AI challenges in decision making 

AI decision making has many advantages, but it’s still far from perfect. Here are some common issues to watch out for to keep your decision-making process running smoothly. 

  • Data integrity and trustworthiness. AI offers incredible data analytics capabilities, but its results can only be as good as the data you provide. If you’re using outdated metrics and figures, your results won’t be accurate. 
  • Human insight deficiency and contextual gaps. AI analytical tools can offer insights you might have missed, but on the flip side, data itself doesn’t always tell the whole story. AI’s lack of nuance and human understanding can especially cause issues with text generation. If you’re using AI language models to develop marketing communications, thorough proofreading is essential to be sure the narrative makes sense. 
  • Ethical contemplations in data handling. One of the biggest concerns around AI use is ethical decision making. AI may cut down on numeric errors, but when trained by people, these systems run the risk of replicating harmful human biases. AI recruiting software, for instance, has been shown to demonstrate gender biases when trained on information mostly based on one gender group. 
  • Clarity and understandability in interpretation. If you fully understand the results, AI systems can offer incredibly helpful insights. The more complex your request for an AI, the more difficult it may be to understand the end result. For example, suppose you’re trying to do a deep dive into one particular variable for decision augmentation. However, you wind up not understanding how your AI system used that metric to propose a decision. This makes it pretty challenging to trace that thread back to the beginning.

When to use AI in decision making 

AI may not be a perfect solution for every decision, but it can still be your best option in plenty of scenarios. AI decision making, for example, especially excels with simple and time-sensitive decisions. Choices that are straightforward and predictable are thus ideal for delegating to AI. If you have to make a quick choice based on consistent data, decision-making automation or augmentation can lend a hand.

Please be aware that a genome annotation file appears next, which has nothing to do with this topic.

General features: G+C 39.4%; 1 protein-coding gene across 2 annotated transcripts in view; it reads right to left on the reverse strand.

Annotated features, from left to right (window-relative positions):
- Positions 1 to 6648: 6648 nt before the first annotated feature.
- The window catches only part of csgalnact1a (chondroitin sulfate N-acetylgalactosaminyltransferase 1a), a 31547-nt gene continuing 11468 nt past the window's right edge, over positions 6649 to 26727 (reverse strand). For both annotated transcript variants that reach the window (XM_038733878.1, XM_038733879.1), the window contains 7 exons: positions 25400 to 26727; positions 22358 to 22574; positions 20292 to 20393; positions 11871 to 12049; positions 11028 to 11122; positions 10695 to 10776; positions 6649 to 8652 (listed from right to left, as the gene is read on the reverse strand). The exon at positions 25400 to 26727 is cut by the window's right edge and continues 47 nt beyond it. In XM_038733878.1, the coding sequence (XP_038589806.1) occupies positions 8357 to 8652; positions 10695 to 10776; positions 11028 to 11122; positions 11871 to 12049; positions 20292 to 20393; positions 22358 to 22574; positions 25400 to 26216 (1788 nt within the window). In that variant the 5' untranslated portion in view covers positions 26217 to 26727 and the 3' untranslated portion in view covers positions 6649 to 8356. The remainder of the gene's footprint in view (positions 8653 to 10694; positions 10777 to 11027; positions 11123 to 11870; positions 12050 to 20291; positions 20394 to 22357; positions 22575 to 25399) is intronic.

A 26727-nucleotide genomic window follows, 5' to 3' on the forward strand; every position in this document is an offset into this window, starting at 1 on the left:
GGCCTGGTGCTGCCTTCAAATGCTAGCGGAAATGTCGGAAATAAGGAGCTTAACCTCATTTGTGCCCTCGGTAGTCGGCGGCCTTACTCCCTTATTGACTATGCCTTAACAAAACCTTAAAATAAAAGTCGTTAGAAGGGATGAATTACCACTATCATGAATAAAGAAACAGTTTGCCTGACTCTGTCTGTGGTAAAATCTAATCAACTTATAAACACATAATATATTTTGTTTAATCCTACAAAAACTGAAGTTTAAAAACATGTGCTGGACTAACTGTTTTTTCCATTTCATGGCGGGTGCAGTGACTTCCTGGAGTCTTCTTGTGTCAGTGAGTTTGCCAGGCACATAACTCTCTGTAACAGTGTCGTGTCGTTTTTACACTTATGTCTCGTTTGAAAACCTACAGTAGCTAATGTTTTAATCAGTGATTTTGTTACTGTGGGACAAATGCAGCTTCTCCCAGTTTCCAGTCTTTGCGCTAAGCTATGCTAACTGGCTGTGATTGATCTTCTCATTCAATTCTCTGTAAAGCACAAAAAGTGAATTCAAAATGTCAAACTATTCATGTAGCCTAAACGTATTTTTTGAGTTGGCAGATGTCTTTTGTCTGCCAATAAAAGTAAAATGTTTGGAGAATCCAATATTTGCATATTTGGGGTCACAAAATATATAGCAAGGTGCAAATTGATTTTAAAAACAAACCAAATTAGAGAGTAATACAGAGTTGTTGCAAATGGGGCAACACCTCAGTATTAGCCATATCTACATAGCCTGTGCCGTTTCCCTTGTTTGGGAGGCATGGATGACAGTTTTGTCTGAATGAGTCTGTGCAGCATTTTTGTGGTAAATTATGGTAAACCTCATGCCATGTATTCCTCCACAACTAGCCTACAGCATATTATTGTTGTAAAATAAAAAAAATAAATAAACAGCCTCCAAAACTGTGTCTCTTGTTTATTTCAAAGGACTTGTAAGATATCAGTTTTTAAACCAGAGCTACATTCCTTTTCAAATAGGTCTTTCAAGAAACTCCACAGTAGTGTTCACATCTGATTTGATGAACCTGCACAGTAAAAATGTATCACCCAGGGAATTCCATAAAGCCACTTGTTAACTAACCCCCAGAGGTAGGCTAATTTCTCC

If you’re trying to make more complex decisions, AI support tools will be your best friend. Think of using these tools as a form of collaborative decision making. If you’ve got a non-urgent issue with multiple factors at play, AI is best used as a supplement. Once the data has been analyzed, you and your team members can work to put the full story together in your next decision-making meeting. Be sure to log all the choices you make in your decision log as well.

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AI decision-making examples 

AI decision-making models can be hard to understand in the abstract, so concrete examples are always helpful. Here are some real-world examples of when organizations like yours deploy AI in their decision-making processes. 

  • Setting salaries. Many organizations use AI to standardize their team members’ starting salaries. AI systems can quickly review pay rates for similar roles and responsibilities to determine a fair base pay. 
  • Identifying supply chain disruptions. Although supply chain decisions are often highly complex, AI tools can offer ample support in monitoring inventory status and transportation delays. Namely, they take in huge swaths of data from various sources and analyze it to give you a full understanding of your supply chain. With this bird’s-eye view, you can make much smarter inventory purchasing decisions.
  • Better meetings. Creating an agenda for your weekly meeting is one more thing to add to your to-do list—and AI can take it off. Using AI to generate meeting agendas can save you time and keep you and your team on track. You can also use AI meeting transcription software to fully document your meetings without any of the usual tedious work. 

Meetings made easier with Fellow + AI 

AI decision-making systems can keep you on the right path when used correctly. They can analyze vast amounts of data for complex decisions or automate your simplest day-to-day choices. In either case, they change your work for the better when used with a smart eye on their potential drawbacks. Fellow and its AI features can help you and your team maximize your time together, especially if more efficient meetings are a priority. In addition to Fellow’s AI summaries for post-meeting success, you can access over 500 meeting agenda templates to streamline your preparation. With Fellow, you get everything you need for genius decision making before, during, and after your meetings.